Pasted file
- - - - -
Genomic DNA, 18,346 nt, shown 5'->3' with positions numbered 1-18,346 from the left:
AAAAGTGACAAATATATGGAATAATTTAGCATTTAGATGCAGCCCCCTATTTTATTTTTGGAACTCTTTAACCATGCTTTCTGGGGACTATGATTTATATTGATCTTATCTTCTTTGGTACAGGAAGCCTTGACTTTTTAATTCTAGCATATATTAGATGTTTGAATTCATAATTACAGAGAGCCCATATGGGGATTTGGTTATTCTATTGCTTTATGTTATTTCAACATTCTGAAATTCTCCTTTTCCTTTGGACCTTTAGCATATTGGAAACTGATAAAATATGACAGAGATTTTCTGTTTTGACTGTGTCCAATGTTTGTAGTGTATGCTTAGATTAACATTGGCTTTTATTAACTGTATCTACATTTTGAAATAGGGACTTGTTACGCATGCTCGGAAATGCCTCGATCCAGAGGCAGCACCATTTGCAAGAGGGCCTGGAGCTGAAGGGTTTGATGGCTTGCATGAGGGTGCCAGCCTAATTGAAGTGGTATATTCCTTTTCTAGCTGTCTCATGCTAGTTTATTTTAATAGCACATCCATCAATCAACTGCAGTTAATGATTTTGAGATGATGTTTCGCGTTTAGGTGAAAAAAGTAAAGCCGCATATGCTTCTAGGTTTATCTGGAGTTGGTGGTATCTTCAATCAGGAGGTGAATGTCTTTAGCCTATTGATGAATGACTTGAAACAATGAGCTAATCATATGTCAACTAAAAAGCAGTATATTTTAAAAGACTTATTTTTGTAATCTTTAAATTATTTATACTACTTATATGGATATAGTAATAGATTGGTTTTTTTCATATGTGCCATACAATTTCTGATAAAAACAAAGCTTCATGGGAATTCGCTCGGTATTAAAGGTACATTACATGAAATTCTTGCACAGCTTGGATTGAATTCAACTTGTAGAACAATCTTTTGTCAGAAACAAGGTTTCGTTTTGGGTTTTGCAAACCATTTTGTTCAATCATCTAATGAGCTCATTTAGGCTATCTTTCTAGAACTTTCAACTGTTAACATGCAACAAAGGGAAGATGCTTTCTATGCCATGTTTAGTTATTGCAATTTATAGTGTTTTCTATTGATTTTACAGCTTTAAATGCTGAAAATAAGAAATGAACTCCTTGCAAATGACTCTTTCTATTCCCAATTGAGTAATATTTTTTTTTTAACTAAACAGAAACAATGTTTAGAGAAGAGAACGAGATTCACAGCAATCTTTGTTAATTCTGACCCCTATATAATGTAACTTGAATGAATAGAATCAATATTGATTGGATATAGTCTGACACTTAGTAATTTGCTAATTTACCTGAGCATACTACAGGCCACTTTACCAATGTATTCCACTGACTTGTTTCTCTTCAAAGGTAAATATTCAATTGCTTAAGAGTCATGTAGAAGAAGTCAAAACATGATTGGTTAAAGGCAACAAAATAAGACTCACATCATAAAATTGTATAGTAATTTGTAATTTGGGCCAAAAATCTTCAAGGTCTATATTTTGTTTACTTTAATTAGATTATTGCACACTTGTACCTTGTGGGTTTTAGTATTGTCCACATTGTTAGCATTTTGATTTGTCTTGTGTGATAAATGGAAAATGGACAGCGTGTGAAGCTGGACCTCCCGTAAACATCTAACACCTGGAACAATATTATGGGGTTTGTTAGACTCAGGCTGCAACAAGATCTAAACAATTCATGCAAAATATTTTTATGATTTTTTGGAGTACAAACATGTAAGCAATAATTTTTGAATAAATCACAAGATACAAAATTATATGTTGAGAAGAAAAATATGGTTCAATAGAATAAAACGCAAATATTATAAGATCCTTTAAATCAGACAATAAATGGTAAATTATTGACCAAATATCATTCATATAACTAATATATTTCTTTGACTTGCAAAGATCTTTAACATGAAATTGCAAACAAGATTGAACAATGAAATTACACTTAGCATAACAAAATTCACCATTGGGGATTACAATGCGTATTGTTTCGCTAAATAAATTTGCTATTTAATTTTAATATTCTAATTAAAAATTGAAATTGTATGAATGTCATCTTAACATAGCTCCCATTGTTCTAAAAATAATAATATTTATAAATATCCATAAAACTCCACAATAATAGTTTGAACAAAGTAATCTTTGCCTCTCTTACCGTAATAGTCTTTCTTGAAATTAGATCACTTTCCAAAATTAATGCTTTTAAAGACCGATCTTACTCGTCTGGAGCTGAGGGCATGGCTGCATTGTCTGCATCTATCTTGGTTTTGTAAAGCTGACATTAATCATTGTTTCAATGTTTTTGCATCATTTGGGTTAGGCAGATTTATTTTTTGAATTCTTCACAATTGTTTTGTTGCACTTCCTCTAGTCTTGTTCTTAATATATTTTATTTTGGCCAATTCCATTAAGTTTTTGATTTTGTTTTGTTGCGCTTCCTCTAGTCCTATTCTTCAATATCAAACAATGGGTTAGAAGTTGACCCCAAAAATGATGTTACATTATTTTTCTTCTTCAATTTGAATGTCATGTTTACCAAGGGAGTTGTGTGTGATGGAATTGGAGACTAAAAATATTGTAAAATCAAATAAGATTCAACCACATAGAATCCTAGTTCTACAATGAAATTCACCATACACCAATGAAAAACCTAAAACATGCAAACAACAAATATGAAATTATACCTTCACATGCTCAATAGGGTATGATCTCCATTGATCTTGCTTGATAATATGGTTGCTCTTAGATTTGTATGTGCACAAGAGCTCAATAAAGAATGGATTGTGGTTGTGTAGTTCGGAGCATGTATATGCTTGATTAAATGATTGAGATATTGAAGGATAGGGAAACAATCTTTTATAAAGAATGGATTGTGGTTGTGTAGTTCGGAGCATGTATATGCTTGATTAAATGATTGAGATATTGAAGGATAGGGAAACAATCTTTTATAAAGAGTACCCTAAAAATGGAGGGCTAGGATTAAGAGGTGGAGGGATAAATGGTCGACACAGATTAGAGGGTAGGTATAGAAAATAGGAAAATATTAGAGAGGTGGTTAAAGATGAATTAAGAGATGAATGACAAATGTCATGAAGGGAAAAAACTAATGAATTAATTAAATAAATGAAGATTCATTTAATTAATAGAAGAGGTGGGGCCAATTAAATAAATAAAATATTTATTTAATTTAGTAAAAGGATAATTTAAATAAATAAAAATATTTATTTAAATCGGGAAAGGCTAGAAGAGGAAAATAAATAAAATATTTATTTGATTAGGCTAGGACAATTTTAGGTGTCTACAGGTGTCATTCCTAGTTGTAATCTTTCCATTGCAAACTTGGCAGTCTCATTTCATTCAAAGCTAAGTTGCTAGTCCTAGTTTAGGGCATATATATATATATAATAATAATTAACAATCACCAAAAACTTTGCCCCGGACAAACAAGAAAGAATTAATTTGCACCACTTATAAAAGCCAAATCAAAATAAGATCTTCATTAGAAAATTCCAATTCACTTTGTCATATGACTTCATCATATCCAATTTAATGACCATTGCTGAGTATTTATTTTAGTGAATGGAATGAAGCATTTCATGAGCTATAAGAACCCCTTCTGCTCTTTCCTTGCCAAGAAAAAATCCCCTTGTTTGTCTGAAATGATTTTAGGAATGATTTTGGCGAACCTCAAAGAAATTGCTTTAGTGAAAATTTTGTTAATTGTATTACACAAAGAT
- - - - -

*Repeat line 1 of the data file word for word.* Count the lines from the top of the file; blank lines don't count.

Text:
Genomic DNA, 18,346 nt, shown 5'->3' with positions numbered 1-18,346 from the left: